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Circulation: 200,000 in the United States; there are also various international editions
Frequency: Six times a year in the United States; monthly internationally
Special issues: A science fiction issue prints each year
Background: In this day and age of pithy copy, MIT Technology Review prefers to deliver long-form articles that span upwards of 10,000 words and explore from multiple perspectives how the world is shaped by technology. Founded at MIT in Cambridge, Massachusetts, in 1899, the 116-year-old magazine derives its authority from the country's foremost technology institution and from its editors' deep technical knowledge, economic savviness and unparalleled access to top innovators.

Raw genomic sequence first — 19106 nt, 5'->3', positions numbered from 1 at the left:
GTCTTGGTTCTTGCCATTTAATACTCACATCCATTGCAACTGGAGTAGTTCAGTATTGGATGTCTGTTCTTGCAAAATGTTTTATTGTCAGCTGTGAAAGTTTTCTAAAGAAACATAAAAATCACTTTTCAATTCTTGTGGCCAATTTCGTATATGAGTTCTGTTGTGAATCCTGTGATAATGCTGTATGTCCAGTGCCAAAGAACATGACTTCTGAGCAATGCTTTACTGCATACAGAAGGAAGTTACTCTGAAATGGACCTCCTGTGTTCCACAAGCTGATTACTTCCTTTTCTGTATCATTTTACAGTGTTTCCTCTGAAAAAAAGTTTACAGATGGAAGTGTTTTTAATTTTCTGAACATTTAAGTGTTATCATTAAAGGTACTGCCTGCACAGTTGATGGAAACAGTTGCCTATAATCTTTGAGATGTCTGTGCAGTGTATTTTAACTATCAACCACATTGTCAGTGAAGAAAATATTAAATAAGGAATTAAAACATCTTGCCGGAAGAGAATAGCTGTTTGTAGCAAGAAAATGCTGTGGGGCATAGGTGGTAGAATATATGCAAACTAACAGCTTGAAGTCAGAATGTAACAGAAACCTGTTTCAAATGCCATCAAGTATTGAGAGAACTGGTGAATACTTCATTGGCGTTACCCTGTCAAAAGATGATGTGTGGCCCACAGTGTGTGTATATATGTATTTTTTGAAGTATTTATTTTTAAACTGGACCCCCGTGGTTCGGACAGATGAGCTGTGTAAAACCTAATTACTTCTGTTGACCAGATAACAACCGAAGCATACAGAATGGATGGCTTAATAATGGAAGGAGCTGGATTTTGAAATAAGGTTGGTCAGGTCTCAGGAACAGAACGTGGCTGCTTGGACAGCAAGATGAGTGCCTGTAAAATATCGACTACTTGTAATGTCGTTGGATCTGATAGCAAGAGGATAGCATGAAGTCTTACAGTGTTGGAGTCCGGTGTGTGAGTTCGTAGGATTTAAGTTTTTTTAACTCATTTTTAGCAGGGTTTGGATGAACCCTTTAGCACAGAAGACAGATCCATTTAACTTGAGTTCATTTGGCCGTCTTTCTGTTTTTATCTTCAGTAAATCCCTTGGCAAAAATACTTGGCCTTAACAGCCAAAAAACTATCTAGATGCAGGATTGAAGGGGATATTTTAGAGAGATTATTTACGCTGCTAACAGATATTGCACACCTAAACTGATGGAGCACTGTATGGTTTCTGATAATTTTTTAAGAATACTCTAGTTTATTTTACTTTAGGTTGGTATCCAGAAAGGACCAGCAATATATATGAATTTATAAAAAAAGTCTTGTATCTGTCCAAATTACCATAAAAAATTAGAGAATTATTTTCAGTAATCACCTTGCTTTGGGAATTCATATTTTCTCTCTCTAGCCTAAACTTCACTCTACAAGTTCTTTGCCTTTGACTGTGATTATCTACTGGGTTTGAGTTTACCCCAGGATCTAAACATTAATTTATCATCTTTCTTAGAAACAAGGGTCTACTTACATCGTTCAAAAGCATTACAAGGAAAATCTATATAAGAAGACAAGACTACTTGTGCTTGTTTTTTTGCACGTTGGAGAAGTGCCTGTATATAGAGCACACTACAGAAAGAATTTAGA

"We're very international in our approach to technology. We cover all of tech, which is very rare," said editor in chief and publisher Jason Pontin. Indeed, MIT Technology Review is available in six languages across 147 countries. Unlike many trade and consumer technology magazines out there, the publication is run as a nonprofit and not advertiser-driven. In recent years, the magazine has evolved its approach to give way to frank economic and moral conversations. For instance, the May/June 2015 issue tackled the topic of engineering the perfect baby. The story identified the key players in the development of human germ-line editing, imagined a world in which the wealthy population could have "designer babies" and probed what the technology could mean for human evolution.